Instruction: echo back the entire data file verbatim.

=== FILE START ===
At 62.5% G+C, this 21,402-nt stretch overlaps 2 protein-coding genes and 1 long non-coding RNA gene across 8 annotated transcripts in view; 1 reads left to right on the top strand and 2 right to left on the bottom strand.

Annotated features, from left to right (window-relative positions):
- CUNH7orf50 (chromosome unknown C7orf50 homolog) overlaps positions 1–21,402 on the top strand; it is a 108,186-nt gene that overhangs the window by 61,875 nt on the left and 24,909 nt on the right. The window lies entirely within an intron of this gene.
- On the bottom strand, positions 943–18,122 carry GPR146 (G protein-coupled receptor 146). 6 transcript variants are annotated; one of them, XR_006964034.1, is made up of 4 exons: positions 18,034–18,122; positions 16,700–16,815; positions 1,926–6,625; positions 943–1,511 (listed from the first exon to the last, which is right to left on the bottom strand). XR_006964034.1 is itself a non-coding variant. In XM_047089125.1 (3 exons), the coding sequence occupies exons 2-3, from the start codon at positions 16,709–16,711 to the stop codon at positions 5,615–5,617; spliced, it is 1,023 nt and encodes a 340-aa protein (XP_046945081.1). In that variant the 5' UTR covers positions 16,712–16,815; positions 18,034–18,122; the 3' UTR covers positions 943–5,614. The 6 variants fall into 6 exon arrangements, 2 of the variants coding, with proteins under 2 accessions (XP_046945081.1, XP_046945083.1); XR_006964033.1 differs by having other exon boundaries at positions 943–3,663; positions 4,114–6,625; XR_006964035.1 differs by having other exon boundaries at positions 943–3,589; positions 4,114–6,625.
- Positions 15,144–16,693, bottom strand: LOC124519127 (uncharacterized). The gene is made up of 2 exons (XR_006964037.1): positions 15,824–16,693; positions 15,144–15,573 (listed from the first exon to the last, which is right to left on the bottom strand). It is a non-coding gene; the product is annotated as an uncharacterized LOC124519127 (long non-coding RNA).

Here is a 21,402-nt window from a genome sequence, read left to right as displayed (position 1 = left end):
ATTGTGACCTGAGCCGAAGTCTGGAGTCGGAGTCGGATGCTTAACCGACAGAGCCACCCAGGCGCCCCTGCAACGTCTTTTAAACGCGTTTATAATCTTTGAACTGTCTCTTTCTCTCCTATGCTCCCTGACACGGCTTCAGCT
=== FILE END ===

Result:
At 62.5% G+C, this 21,402-nt stretch overlaps 2 protein-coding genes and 1 long non-coding RNA gene across 8 annotated transcripts in view; 1 reads left to right on the top strand and 2 right to left on the bottom strand.

Annotated features, from left to right (window-relative positions):
- CUNH7orf50 (chromosome unknown C7orf50 homolog) overlaps positions 1–21,402 on the top strand; it is a 108,186-nt gene that overhangs the window by 61,875 nt on the left and 24,909 nt on the right. The window lies entirely within an intron of this gene.
- On the bottom strand, positions 943–18,122 carry GPR146 (G protein-coupled receptor 146). 6 transcript variants are annotated; one of them, XR_006964034.1, is made up of 4 exons: positions 18,034–18,122; positions 16,700–16,815; positions 1,926–6,625; positions 943–1,511 (listed from the first exon to the last, which is right to left on the bottom strand). XR_006964034.1 is itself a non-coding variant. In XM_047089125.1 (3 exons), the coding sequence occupies exons 2-3, from the start codon at positions 16,709–16,711 to the stop codon at positions 5,615–5,617; spliced, it is 1,023 nt and encodes a 340-aa protein (XP_046945081.1). In that variant the 5' UTR covers positions 16,712–16,815; positions 18,034–18,122; the 3' UTR covers positions 943–5,614. The 6 variants fall into 6 exon arrangements, 2 of the variants coding, with proteins under 2 accessions (XP_046945081.1, XP_046945083.1); XR_006964033.1 differs by having other exon boundaries at positions 943–3,663; positions 4,114–6,625; XR_006964035.1 differs by having other exon boundaries at positions 943–3,589; positions 4,114–6,625.
- Positions 15,144–16,693, bottom strand: LOC124519127 (uncharacterized). The gene is made up of 2 exons (XR_006964037.1): positions 15,824–16,693; positions 15,144–15,573 (listed from the first exon to the last, which is right to left on the bottom strand). It is a non-coding gene; the product is annotated as an uncharacterized LOC124519127 (long non-coding RNA).

Here is a 21,402-nt window from a genome sequence, read left to right as displayed (position 1 = left end):
ATTGTGACCTGAGCCGAAGTCTGGAGTCGGAGTCGGATGCTTAACCGACAGAGCCACCCAGGCGCCCCTGCAACGTCTTTTAAACGCGTTTATAATCTTTGAACTGTCTCTTTCTCTCCTATGCTCCCTGACACGGCTTCAGCT